When the definition of photographer is a person who "realistically " presents all his subject material, …if this could be perfectly done, and if numerous persons attained this level of expertise, there would be no such thing as a recognizable "style" by which to differentiate among them.

If we add the requirement that the composition be perfect ( by some arbitrary standard), that the lighting be perfect also, by the same arbitrarily decided standard, then when all was done, there would be ONE style. Any one's work would be perceptually the same as that of any other.

"Vision" would be limited by decree, and any expression of personal style, a digression, …disqualifying the offender, one would expect, as "a photographer".  :-[

If the intent is more than the "accuracy" expected in photographic recording in the fields of science, medicine, archeology, etc., … if the objective is to create something pleasing to look at or display,then some degree of artistic license has to be permitted, if all work is not to be the same in presenting "Just the facts, Ma'am" ;-)

I wonder if you would consider A. A. less than a photographer, because the lighting he presents in a print of "Moonrise" (or some other work of his) wasn't REALLY as dramatic in the flesh? ( For a before-and-after example of Ansel's "post-processing" see this link:

http://whitherthebook.wordpress.com/2013/02/27/ansel-adams-and-photography-before-photoshop/

There is discussion on the above linked-page that will be of great interest, I'm sure, to anyone participating in or enjoying this part of this thread! Accuracy vs. Interpretation(or "Vision")

(Is a bell pepper really seen as in Weston's print without some contrivance as to lighting , and without a few darkroom touches? Set one on your table, and see if it looks the same :

http://www.edward-weston.com

It would cause somewhat of stir to declare either of these two men "not a photographer!".

Do we think they would have used Photoshop?  ;)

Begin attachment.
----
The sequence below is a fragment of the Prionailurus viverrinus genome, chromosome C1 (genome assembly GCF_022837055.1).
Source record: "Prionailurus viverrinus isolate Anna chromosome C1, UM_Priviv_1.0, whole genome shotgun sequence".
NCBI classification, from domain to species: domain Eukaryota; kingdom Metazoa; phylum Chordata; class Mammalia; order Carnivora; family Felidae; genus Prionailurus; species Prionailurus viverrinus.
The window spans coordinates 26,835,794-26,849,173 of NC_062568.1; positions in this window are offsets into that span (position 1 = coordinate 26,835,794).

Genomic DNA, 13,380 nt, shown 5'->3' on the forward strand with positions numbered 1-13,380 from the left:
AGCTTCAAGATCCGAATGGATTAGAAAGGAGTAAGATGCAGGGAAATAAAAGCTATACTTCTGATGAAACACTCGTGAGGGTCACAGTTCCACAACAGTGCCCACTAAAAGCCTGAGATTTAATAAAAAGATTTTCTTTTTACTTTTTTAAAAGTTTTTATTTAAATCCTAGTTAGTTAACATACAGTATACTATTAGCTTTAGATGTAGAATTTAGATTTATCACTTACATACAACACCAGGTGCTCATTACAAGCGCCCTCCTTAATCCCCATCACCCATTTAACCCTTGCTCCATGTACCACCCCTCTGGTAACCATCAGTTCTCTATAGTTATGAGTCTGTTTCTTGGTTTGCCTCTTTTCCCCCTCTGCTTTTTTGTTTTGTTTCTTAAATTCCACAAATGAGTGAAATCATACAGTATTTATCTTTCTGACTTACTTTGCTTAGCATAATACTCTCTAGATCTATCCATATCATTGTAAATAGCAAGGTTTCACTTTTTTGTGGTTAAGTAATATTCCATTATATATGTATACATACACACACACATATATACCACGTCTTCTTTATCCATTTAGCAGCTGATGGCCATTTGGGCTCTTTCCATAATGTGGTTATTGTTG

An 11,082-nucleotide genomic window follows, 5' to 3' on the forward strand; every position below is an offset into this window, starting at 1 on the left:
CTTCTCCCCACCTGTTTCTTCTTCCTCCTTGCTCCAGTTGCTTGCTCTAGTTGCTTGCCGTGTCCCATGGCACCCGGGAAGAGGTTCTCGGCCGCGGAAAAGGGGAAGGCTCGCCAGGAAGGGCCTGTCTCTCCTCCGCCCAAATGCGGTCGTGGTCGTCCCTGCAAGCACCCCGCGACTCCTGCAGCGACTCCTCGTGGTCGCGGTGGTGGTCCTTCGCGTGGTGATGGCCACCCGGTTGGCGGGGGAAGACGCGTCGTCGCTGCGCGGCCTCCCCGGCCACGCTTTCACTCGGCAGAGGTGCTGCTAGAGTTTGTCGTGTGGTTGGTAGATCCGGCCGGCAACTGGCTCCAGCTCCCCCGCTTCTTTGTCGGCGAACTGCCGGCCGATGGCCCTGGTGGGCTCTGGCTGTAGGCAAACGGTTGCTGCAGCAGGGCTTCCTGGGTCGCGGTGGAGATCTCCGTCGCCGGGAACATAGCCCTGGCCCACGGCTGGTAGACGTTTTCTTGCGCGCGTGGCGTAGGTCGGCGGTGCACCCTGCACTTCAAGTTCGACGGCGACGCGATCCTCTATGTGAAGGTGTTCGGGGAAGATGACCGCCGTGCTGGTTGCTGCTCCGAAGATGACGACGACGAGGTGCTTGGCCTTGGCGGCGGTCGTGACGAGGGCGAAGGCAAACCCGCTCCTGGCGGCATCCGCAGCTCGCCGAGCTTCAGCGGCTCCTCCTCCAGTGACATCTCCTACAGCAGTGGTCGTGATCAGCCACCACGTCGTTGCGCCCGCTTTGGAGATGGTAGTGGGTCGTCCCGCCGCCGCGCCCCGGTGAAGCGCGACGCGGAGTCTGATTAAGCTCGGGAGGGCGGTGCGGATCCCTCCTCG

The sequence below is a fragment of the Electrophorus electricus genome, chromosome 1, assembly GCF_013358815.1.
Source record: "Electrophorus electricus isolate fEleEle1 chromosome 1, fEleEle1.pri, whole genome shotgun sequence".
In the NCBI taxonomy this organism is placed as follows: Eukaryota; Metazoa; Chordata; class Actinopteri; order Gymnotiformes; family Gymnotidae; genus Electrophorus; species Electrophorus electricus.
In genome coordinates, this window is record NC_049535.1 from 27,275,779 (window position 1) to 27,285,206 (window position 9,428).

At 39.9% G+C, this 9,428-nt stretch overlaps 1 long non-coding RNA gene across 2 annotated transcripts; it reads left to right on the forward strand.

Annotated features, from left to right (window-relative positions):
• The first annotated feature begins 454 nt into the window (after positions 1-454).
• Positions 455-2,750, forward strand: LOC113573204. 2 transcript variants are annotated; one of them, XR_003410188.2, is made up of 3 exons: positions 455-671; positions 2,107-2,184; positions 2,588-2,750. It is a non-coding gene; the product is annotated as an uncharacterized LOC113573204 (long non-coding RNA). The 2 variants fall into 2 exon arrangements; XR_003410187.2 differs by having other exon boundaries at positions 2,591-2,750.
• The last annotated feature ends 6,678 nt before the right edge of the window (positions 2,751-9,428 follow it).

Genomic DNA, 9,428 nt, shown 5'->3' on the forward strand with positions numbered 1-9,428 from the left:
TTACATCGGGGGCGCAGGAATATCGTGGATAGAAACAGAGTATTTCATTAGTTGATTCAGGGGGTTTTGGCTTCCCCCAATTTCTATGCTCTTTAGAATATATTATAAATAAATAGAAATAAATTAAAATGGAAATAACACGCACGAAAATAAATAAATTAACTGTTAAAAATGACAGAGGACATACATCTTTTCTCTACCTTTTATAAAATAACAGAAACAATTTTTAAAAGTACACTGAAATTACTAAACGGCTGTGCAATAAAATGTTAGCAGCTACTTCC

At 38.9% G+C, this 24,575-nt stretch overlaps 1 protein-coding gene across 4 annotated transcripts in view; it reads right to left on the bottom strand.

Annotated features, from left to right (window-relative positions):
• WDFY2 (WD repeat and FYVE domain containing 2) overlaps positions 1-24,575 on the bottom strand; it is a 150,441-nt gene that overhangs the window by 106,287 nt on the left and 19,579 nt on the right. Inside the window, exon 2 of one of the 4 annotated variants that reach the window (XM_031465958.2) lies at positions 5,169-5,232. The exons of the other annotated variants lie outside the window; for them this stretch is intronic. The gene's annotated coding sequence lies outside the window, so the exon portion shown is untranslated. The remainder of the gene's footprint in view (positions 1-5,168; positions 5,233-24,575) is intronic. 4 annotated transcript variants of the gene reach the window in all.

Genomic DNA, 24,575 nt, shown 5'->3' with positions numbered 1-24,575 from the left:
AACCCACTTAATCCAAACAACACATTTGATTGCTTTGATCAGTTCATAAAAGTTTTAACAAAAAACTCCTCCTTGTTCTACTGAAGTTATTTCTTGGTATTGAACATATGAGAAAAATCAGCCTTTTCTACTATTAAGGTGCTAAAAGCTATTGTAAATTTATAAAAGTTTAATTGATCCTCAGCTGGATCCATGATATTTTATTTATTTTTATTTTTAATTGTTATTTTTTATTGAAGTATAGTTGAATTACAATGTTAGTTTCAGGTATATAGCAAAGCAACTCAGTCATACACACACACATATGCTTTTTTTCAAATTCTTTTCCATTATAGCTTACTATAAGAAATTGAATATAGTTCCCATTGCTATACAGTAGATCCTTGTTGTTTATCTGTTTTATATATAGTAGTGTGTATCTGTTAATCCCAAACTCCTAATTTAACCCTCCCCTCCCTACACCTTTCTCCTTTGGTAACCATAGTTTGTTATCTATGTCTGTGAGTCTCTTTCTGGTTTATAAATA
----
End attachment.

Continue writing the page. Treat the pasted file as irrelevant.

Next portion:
Dear Larry,

Thank you for your detailed reply.

The web is loaded with very skilled photographers pictures - in which we can easily identify that the "picture" we are viewing - is NOT a photograph of something real - but a photograph that was taken "to the next level" and changed into something I would call "digital art".

I am not discussing the what label I would use for the person who created this picture. He or She may well be a world class photographer. I am saying, that to my mind, the result is not a photograph but a picture, and reflects PP skills more then VISION.

Look any pro photographer selling his work, is coerced to doctor up his photos- so the client will be impressed.

PP is so advanced, easily obtained, and easy to use - that we are all tempted to use it!

The results are stunning. The client does not care about how we did it.

However in my opinion - this is becoming less and less about photography - and more and more about PP and graphic design. 
Jerusalem Photographer (canon 80d, canon 50mm 1.4, Canon 15-85, , canon 35mm 1.4L,Canon 100L Macro,Samyang 14mm MF, Canon 24mm EF-S,Canon 10-18)

ecka

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Re: Full Frame Vs Crop Sensor ( somewhat adrift)
« Reply #206 on: February 27, 2014, 06:12:49 AM »
Dear Larry,

Thank you for your detailed reply.

The web is loaded with very skilled photographers pictures - in which we can easily identify that the "picture" we are viewing - is NOT a photograph of something real - but a photograph that was taken "to the next level" and changed into something I would call "digital art".

I am not discussing the what label I would use for the person who created this picture. He or She may well be a world class photographer. I am saying, that to my mind, the result is not a photograph but a picture, and reflects PP skills more then VISION.

Look any pro photographer selling his work, is coerced to doctor up his photos- so the client will be impressed.

PP is so advanced, easily obtained, and easy to use - that we are all tempted to use it!

The results are stunning. The client does not care about how we did it.

However in my opinion - this is becoming less and less about photography - and more and more about PP and graphic design.

Is there any camera that can capture a real photograph by your standards? I don't think so. Human vision has much wider dynamic range than any photographic system these days, including film. You can fake it in PP (that's what I'm trying to do most of the time). For me, photography is about capturing information about the real world. Then by manipulating it in PP I can either purify the true data (make it look like I saw it with my own eyes), or add some false information (which would make it a "digital art"). So let's be honest, there is always some amount of false information in all photographs. There is no such thing as a real photograph. You can only decide for yourself if the image contains enough information to call it a photograph.